How are your talocrural joints?
Apologies if that seems over-familiar! How are your ankles? Have you ever sprained or broken one, or both?
I recall spraining each at least once, and that is a vague recollection. I certainly know that on rough ground, I have gone over on each and carried on walking. Maybe with a little discomfort but able to continue.
Spraining and breaking
The challenge with a sprain, anywhere in the body, is it involves the ligaments tearing or stretching. Push a join beyond its natural boundaries, and the ligaments will have nothing left to give. The pain and recovery time is based on the severity, graded 1 – 3; while it may be excruciating to put weight on the ankle straight away, the good news is that it is likely you'll be back on your feet relatively quickly.
On the other hand, Breaks are likely to be more painful and generally occur when the forces are excessive, think substantial impacts, sports, car crashes. It is unlikely that walking is possible straight after, and the road to recovery can be longer.
Why is this important, Andrew?
I'm glad you ask! Our bodies adapt; primarily, the brain works out the most efficient way to continue moving.
In this instance, the brain has likely started shifting more load on the uninjured side with the ankle joint. It may have figured out that a slight shift in the upper body is required to counterbalance this change; it may have decided a little more rotation through the knee is worth the temporary discomfort. The brain will elegantly fire off different muscles from your (good) foot to your head to save you time thinking about accomplishing this.
I talk about this a lot and will make no excuse for it and while it sounds great in practice, what the brain fails to do is reset back to the original map when the body has healed.
Fully regaining quality movement.
This bit is essential. Now that the ankle has healed and you can weight bear and move, and following a brief spell of physiotherapy, everything is good, right? Wrong!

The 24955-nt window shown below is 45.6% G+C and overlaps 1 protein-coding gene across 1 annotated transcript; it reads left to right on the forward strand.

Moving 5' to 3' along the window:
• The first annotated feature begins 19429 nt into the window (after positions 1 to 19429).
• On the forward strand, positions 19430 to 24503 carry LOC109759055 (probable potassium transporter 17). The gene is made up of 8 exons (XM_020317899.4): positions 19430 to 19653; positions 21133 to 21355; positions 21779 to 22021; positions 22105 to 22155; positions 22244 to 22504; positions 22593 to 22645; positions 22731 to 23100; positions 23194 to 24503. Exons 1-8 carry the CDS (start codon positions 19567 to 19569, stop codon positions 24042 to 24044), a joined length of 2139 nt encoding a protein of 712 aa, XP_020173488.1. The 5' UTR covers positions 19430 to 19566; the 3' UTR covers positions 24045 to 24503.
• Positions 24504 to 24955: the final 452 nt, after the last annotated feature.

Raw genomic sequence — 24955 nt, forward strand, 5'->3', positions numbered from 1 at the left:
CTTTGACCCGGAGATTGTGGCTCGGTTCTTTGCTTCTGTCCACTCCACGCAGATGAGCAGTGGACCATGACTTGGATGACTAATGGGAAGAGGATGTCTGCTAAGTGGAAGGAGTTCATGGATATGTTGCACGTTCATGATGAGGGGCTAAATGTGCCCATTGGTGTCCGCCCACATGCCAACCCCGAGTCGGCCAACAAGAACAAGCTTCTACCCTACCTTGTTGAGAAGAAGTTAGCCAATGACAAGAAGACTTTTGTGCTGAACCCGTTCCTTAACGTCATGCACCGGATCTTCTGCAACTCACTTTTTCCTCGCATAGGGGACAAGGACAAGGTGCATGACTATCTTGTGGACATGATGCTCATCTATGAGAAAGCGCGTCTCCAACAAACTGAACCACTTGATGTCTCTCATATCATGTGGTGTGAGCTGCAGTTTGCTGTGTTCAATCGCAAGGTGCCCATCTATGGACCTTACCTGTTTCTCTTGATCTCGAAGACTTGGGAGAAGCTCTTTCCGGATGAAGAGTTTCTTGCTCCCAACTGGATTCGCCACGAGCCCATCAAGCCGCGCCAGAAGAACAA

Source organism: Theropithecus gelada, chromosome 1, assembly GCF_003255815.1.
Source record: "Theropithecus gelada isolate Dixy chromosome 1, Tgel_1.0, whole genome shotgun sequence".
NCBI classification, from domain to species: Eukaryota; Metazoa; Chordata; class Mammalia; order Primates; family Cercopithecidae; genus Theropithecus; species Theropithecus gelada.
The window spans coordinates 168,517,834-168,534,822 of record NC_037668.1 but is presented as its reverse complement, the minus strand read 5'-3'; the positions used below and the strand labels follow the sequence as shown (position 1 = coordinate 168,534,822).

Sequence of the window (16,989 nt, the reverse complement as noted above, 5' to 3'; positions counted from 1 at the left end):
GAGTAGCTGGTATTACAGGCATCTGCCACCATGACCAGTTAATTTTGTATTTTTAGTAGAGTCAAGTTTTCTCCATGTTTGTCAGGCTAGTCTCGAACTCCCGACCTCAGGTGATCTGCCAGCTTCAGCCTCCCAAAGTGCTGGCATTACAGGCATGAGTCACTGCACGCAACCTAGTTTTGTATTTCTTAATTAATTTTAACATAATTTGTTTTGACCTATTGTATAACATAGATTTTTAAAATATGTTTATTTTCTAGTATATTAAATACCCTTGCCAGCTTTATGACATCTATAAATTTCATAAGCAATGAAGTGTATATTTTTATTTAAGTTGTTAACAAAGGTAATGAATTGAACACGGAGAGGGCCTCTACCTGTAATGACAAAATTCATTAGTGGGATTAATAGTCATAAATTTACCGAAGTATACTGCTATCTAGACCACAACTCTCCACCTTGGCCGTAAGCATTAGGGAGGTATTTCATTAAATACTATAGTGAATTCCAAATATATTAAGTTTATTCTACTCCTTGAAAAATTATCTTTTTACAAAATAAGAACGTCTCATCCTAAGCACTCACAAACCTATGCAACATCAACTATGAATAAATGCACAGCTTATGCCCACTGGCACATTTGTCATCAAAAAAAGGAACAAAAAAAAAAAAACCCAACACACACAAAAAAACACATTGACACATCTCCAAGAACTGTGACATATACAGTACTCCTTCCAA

Ankle mobility, and range-of-motion, is a crucial link in the quality of movement; also, your body has adapted to moving differently, compromising overall movement quality. That brief spell, focusing on the ankle as a part, has not considered the rest of you and any imbalances that will have occurred.
As a result, you may have developed a slight twinge in the knee or the hip has started to tighten up, or you have developed an ache in your lumbar spine. If you have been mobile with the help of crutches, it is almost a certainty.
The likely one is a lack, or reduction, of dorsiflexion as a result of the injury. When laying on the floor, this is the ability to pull the foot up; think dorsal fin on a shark. The other way is plantarflexion, pointy toes.
While the ankle is an incredibly mobile joint, the stability comes from the ligaments between the bones and tendons crossing over from muscles in the foot and lower leg. Stretched ligaments and tendons go through a healing process that requires the affected joint to be mobilised, hence the physiotherapy. The effectiveness of a short dose and your diligence in keeping this work up by yourself will determine the extent of mobility, and stability, that return.
One of the biggest losses following an ankle injury is likely to be a lack of dorsiflexion, which will impact many life's movements from walking to running, from sitting down to getting back up again (squatting!).
If you are a regular at the gym, it will impact squatting and lunging. If you have hired a Personal Trainer and they haven't checked your range of movement and are having you squat and lunge at pace or under load, and you have a lack of ankle mobility, and you are experiencing difficulty or pain, it would be wise to ask them to check.